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Review: The Globe – All’s Well That Ends Well (***)

The Globe’s production of All’s Well That Ends Well is available:
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Our Bottom Line:

This production gives ‘All’s Well That Ends Well’ Attitude, capital ‘A’ and a sharper, more strategic sense of its own worth than its stage history suggests.

Our Review (***)

This is the Globe production from its 2011 season. See it now, four years on and in the run up to a UK general election, and you realise its timely appeal. It is newsworthy; as a ‘Problem Play’ should be. Here we have intrusive issues of failing health care, social immobility, arranged marriage, no, forced marriage, and even would-be Russians in the soldiers’ camp. You are right to think, with Yeats oddly, that the centre cannot hold and that any ‘ceremony of innocence’ is a joke. Rom-Com in splendid period costume or motley, wacky, satire? Arguably both come at you at once, rather like an awkward but enticing coalition.

Director John Dove brings it unapologetically onto a bare stage with pastoral backcloths. Actors glad-hand groundlings as the musicians start up. A love song with suggestive (French) lyrics is sweetly sung and then the first laughs come as a noble lady lightly slaps first her young ward, Helena, and then her son, Bertram. These two provide the love that will – eventually – end well enough. In the meantime a preposterous plot will out whose tone, frankly, is set by the droll enquiry made of Helena of whether or not she ‘is meditating on virginity?’ She is, if obliquely.

Bertram is more direct. ‘A dangerous and lascivious boy’ who is become (i) an improbable General of Horse and (ii) the seducer of gentlewomen, who ‘fleshes his will in the spoil of [their] honour’. It is the trick of this production that Sam Crane, playing Bertram, is actually in love with Helena but is too callow to act on it. So, we get what FT reviewer Sarah Hemming described as romance rubbing against realism. She saw sparks fly; I see crude folly being worn down.

Pay enjoyable attention to the clown, Lavatch. His is the slow melancholy strain and Colin Hurley hits it perfectly. The ways of love, of pomp and of court are skewered with knavish delight. He has the voice of Everyman in dubious and lax company.

Parolles: (James Garnon) Photo: Ellie Kurttz

Parolles: (James Garnon)
Photo: Ellie Kurttz

But dodgy and disreputable does provide fun and laughter and Bertram’s companion, Parolles (James Garnon), is the dupe in ‘snipt-taffeta’, whose soul is in his clothes and in his bragging mouth, but who nevertheless resolves to be true and good hereafter. It is the measure of Garnon’s wide-eyed performance that you can believe him.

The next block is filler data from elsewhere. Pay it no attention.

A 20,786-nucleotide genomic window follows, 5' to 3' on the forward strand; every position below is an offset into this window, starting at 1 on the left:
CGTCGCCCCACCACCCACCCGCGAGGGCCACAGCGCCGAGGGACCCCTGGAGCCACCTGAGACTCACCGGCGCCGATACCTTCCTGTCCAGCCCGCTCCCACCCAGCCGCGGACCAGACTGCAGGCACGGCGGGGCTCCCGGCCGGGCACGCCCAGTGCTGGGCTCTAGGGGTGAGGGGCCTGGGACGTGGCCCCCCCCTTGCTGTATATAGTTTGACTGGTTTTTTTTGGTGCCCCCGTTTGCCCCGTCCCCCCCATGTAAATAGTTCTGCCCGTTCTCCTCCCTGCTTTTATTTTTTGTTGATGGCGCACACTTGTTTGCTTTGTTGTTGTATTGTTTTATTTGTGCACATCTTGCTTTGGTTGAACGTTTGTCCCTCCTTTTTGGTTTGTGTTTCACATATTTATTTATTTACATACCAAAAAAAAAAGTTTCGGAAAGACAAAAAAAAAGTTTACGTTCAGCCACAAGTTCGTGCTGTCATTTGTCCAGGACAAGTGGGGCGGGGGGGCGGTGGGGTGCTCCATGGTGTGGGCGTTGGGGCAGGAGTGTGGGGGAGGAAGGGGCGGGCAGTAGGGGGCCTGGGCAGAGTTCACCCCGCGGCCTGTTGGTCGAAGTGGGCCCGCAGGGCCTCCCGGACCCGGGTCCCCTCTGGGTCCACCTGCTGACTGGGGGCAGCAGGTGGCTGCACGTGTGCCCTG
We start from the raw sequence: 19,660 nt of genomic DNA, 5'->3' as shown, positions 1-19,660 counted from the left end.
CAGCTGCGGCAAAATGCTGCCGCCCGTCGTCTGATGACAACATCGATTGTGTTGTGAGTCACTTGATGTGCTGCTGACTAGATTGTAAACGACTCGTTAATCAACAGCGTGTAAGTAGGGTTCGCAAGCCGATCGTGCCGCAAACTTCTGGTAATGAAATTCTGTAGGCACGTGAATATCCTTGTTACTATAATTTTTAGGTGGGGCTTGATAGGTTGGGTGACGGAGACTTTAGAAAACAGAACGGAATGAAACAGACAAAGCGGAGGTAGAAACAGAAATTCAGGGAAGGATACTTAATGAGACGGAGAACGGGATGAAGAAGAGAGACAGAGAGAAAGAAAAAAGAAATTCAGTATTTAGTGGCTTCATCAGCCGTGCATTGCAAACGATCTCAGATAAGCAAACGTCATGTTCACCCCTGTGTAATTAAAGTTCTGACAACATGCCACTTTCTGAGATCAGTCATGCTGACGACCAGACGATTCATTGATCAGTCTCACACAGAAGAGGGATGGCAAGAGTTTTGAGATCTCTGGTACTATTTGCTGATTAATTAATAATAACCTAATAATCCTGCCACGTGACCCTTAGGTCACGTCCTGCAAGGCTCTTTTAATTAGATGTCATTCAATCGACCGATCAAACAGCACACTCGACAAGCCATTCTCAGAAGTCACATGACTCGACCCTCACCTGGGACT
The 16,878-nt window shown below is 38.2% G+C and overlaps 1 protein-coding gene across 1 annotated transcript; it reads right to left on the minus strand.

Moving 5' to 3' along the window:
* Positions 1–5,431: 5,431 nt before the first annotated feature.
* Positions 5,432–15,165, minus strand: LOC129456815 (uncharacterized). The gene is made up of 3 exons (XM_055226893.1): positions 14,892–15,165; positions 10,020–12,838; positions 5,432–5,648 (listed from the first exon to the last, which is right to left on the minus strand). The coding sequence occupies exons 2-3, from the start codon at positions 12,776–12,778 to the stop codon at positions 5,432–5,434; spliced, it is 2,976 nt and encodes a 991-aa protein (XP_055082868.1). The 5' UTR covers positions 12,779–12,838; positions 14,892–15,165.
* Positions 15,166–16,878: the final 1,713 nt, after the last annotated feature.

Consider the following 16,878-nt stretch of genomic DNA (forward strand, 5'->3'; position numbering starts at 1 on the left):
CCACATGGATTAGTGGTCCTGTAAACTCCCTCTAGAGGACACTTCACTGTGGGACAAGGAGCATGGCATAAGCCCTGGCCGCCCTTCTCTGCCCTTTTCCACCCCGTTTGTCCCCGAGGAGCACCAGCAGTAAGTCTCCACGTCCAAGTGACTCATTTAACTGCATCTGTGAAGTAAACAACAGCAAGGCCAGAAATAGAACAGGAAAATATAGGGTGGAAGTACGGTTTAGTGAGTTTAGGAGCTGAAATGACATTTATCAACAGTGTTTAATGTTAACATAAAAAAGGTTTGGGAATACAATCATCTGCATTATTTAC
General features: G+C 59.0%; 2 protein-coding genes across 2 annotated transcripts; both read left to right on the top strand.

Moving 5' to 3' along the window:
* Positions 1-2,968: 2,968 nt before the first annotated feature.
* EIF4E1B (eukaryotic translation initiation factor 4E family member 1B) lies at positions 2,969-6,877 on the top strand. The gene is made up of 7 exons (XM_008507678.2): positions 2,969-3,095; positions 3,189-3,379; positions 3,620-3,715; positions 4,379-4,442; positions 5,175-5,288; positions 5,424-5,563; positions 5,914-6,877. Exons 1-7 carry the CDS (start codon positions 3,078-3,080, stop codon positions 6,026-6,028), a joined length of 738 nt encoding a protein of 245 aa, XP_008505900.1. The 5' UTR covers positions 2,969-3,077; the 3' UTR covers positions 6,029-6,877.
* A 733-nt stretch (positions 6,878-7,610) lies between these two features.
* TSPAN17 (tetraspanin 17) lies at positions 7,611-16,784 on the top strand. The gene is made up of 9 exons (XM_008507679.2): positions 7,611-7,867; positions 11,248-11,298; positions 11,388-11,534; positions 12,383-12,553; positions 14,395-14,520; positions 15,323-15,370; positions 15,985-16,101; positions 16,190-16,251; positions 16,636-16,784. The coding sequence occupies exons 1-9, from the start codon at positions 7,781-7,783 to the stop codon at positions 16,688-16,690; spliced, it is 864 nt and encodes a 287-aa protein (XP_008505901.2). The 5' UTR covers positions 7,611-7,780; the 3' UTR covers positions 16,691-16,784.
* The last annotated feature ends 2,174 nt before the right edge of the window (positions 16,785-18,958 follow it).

Scholars of All’s Well – a choice few – expect to admire the role of the Countess of Roussillion, Bertram’s mother. For she commands the virtuous ground: for example, disregarding Helena’s low birth and encouraging her to pursue her love to court; being appalled at her son’s shameful conduct; and – the clincher  – proving fond of her Fool. And Janie Dee is indeed excellent in the part, sensitive and graceful. Similarly, the resourceful and single-minded Helena (a winning Ellie Piercy) is often adopted as the starry role because she’s more than smart enough to get her man. Never mind that he cannot see whom he’s in bed with … and that she should love such a cad.

 

However, for me, it’s a shaven headed Sam Cox as the King of France who holds the stage. He has

Helena (Ellie Pierce) and the King of France (Sam Cox). Photo: Ellie Kurttz

Helena (Ellie Pierce) and the King of France (Sam Cox).
Photo: Ellie Kurttz

done this before, of course, notably as Pistol in Henry V (see our review).  In All’s Well though the king’s word carries, is loud and absolute and the clarity of Cox’s diction does it proud. It creates and sustains an order that this otherwise wayward piece cannot find for itself. It also allows humour into unlikely lines: ‘I am wrapp’d in dismal thinking’, for instance, or ‘Take her away; I do not like her now.’ Over the top? Just possibly; but on screen Cox’s face is often in close-up and you do not question either the expression or the voice.

The Globe’s two central pillars are dressed in purple and the play is certainly effusive. This production gives it Attitude, capital ‘A’ and a sharper, more strategic sense of its own worth than its stage history suggests. Its closing dance sequence is a brave show just by itself.

Alan Brown,
Reviewer,
Players-Shakespeare.com

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